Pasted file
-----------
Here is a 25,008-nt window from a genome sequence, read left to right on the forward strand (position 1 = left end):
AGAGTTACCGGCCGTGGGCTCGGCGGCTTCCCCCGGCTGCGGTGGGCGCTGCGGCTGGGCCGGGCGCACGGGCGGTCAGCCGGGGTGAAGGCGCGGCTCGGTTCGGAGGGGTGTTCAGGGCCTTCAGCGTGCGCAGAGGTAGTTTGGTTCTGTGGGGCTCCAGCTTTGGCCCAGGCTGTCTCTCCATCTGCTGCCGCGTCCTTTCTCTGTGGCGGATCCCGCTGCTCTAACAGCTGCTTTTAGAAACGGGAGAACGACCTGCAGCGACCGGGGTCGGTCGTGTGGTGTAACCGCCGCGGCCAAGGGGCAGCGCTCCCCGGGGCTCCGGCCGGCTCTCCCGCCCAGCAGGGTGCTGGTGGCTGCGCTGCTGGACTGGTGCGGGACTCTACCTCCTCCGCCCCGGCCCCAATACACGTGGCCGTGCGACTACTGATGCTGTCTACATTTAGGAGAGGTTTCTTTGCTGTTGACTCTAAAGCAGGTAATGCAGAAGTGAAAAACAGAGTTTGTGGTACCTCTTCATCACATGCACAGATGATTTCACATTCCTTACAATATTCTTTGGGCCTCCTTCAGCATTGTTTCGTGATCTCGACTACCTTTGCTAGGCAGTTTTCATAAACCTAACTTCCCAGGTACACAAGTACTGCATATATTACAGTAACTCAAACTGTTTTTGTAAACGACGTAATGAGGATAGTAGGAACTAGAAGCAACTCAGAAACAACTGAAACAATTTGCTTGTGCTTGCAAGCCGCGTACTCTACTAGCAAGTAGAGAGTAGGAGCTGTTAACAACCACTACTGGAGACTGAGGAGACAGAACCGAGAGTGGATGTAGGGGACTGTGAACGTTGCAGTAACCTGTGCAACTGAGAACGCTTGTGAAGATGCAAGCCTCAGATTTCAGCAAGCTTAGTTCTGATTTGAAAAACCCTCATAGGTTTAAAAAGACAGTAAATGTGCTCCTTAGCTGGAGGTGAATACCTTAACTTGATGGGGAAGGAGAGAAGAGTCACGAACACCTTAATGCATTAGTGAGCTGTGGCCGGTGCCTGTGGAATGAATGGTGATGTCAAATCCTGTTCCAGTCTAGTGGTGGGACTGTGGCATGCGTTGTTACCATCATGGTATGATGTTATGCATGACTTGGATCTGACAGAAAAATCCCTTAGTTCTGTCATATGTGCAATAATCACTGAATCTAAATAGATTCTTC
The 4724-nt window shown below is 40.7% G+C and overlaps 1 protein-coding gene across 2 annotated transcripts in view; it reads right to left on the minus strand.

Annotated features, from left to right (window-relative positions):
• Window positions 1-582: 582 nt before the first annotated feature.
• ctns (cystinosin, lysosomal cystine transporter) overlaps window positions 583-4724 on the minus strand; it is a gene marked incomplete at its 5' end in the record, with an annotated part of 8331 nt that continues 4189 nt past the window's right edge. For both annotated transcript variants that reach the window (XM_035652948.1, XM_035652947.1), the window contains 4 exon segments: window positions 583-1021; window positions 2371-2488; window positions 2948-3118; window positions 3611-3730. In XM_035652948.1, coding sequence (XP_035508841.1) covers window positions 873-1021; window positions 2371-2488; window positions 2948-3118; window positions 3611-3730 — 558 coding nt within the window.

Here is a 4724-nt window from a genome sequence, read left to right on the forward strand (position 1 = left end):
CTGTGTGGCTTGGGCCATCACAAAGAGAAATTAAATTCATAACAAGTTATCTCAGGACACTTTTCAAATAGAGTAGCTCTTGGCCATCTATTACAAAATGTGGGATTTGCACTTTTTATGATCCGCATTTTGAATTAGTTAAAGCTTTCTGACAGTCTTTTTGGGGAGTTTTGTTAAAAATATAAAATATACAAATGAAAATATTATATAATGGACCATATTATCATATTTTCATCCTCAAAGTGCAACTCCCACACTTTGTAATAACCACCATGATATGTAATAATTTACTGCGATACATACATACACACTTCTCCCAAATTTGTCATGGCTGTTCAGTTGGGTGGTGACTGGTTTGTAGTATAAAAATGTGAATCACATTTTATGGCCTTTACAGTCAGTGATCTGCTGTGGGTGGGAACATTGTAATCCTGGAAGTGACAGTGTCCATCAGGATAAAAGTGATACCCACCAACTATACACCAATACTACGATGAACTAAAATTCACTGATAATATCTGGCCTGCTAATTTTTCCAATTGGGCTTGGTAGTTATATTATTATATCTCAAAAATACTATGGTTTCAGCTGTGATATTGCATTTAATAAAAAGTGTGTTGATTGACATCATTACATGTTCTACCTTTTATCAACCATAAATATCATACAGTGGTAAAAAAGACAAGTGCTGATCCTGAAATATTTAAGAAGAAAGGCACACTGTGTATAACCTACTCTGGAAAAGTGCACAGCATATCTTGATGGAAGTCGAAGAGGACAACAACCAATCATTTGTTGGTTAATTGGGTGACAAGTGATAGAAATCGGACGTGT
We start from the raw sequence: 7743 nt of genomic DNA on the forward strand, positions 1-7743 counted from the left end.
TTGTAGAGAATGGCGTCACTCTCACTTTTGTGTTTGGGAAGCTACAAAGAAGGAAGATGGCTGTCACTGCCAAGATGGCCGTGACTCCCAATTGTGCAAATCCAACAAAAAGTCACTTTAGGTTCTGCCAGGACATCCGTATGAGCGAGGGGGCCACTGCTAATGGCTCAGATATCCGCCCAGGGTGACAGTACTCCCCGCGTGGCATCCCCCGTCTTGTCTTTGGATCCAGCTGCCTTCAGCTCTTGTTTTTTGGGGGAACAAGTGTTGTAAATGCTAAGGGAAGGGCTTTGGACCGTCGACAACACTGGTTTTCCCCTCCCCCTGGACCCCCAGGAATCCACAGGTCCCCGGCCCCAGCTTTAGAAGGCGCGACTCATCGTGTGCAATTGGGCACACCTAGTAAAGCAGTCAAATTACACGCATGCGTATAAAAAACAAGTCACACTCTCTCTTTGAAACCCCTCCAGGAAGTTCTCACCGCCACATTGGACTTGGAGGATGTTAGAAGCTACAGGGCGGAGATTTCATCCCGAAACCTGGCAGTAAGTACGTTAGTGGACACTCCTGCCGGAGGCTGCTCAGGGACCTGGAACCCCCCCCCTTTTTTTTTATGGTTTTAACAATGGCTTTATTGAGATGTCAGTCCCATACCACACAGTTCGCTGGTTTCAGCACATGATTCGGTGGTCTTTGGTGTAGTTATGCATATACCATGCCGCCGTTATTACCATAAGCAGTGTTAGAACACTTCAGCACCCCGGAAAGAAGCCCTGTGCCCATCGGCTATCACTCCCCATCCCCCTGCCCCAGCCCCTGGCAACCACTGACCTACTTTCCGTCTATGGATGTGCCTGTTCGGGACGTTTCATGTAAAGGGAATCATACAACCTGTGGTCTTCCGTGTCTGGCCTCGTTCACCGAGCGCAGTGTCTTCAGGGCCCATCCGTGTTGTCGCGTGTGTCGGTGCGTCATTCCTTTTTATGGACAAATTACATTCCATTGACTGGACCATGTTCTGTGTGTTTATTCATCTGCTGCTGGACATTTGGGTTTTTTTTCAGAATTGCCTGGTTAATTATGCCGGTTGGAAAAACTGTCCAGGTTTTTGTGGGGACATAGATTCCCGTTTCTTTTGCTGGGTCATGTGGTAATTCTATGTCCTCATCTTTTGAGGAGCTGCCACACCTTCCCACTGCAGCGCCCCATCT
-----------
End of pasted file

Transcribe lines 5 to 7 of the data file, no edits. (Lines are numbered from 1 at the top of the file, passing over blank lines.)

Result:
• Window positions 1-582: 582 nt before the first annotated feature.
• ctns (cystinosin, lysosomal cystine transporter) overlaps window positions 583-4724 on the minus strand; it is a gene marked incomplete at its 5' end in the record, with an annotated part of 8331 nt that continues 4189 nt past the window's right edge. For both annotated transcript variants that reach the window (XM_035652948.1, XM_035652947.1), the window contains 4 exon segments: window positions 583-1021; window positions 2371-2488; window positions 2948-3118; window positions 3611-3730. In XM_035652948.1, coding sequence (XP_035508841.1) covers window positions 873-1021; window positions 2371-2488; window positions 2948-3118; window positions 3611-3730 — 558 coding nt within the window.

Here is a 4724-nt window from a genome sequence, read left to right on the forward strand (position 1 = left end):